I’m not saying this was as exciting as the Masters is every year, or that the US Open is no longer my least favorite of the majors. What the USGA typically does to the players isn’t right, on any level. But this year, the course was what a true test should be. When a player masters that test, he should get the trophy, and Webb did. So, to the USGA, we solute you. And, to Webb Simpson, congrats on passing the test.

us open olympic

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Play of the Week 27

November 28, 2011

This week’s POTW goes to Australian Golf.

I have to admit, I’m not a fan of the Aussies. Like the Brits, they can be a little loud and obnoxious at times. But they got it right this year with the winter series. Maybe it was just dumb luck that Tiger woods decided to return to golf at the Australian Open, but the last few weeks have been wonderful viewing.

Particularly for those of us who work long days (and, some nights), the last few weeks of the Australian Open, President’s Cup, and Australian PGA Championship were tremendous. The time difference is perfect–I just come home from work, flip on the TV, and watch some of the best in the world duke it out…LIVE! No tape delay or DVR here! And when I say the “best in the world,” I mean it. Look at this leaderboard from the Australian Open:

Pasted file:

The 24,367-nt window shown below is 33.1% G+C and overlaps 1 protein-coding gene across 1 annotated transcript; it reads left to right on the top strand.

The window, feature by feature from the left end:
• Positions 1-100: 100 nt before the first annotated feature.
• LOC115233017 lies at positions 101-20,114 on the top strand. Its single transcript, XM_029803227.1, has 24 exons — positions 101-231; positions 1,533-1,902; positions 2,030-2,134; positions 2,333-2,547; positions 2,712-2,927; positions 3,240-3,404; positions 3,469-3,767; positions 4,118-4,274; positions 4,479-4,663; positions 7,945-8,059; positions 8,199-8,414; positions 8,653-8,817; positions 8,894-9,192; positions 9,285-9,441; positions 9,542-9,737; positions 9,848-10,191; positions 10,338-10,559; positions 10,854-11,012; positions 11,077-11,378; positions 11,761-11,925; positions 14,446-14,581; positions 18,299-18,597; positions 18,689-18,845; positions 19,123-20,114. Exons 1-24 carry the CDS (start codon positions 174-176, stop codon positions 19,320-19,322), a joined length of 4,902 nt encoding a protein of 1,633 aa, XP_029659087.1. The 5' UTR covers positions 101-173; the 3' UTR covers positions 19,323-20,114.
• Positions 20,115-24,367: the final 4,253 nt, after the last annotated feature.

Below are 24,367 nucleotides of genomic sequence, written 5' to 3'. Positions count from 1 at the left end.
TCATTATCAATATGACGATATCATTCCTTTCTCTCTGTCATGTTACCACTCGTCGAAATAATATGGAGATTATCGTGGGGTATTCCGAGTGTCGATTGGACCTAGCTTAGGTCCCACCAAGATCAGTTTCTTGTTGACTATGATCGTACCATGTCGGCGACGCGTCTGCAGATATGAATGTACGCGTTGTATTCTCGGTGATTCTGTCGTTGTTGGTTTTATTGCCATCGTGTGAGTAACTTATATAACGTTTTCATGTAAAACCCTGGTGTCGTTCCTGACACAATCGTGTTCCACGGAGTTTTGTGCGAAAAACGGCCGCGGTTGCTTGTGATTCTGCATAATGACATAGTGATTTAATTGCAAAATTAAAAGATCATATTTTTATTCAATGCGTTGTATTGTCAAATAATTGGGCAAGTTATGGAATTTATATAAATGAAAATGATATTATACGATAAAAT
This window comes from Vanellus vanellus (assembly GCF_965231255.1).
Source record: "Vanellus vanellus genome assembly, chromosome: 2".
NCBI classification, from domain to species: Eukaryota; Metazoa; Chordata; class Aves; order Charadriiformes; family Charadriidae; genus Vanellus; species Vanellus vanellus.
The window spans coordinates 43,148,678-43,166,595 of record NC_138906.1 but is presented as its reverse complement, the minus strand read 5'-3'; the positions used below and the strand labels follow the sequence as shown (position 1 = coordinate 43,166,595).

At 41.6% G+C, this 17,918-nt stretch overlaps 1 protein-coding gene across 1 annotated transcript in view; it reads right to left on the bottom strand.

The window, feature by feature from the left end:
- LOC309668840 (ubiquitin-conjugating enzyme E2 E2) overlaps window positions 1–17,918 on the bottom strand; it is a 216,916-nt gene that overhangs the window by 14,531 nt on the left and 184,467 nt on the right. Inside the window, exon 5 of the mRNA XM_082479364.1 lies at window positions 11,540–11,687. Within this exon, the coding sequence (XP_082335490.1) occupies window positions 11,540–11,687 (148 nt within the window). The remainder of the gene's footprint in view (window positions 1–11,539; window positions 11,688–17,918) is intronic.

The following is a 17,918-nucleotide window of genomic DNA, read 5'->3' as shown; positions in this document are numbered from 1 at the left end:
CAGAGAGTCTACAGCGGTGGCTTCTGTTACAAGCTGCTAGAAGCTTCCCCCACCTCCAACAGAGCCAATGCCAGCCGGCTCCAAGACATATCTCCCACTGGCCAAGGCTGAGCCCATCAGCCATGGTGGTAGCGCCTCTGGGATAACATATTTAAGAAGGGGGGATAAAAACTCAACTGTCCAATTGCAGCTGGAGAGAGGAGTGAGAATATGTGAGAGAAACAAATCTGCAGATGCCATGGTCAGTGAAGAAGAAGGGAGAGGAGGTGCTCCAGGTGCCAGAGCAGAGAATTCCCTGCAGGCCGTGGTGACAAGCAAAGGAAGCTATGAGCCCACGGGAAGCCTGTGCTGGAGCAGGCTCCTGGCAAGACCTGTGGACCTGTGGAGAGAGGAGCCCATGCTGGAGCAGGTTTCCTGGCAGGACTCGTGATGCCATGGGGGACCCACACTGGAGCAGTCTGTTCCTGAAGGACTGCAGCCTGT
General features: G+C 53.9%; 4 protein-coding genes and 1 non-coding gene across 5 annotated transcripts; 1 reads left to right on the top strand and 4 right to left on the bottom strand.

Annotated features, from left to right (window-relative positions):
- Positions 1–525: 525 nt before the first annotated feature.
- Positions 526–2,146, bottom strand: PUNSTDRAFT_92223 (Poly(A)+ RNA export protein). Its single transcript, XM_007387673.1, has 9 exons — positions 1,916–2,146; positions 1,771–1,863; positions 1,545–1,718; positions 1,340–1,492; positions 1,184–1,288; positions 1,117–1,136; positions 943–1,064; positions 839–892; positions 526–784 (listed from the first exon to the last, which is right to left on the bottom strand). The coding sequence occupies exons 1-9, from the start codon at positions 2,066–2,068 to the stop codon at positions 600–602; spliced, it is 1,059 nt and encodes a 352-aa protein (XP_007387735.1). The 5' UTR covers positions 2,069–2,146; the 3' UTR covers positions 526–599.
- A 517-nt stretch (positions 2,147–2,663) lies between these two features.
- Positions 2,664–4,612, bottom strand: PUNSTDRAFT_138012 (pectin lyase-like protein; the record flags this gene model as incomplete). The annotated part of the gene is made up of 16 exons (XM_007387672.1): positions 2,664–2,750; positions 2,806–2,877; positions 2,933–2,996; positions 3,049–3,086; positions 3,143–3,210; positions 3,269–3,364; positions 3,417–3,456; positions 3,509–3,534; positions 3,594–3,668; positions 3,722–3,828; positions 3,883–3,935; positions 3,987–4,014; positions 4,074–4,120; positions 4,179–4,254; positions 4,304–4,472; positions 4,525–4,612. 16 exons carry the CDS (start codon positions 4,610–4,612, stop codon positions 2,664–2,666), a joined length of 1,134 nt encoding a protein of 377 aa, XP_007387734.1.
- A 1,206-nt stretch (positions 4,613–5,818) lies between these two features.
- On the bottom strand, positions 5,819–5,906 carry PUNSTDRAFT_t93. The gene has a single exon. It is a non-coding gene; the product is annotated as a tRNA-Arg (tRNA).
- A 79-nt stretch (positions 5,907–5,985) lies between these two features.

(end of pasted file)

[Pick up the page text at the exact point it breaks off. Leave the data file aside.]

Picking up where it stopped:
Of the top 15 at the Australian Open, the field included John Senden, Tiger Woods, Geoff Ogilvy, Nick O’Hern, Adam Scott, Jason Day, Nick Watney, Aaron Baddeley, Bubba Watson, and Fred Couples. Quite honestly, I’d rather watch this field than the John Deere. That’s a pretty tremendous crowd–and a number of these guys were in contention at the 2011 Masters.

The next week, we watched as the US manhandled the World in the President’s Cup. And, just this weekend, Greg Chalmers (who no one had heard of before he took down the aforementioned field in Australian Open) put his name on the world stage by winning the Aussie PGA as well.

So thank you, PGA of Australia, for setting yourself up like this. And thank you Tiger Woods for deciding to make winter golf interesting again. And thank you to the President’s Cup for giving the US something to cheer about after that terrible Ryder Cup defeat last year.

I’m looking forward to more from the PGA in 2012.

Play of the Week 24

September 26, 2011

The POTW this week…or maybe for the whole year…is Bill Haas.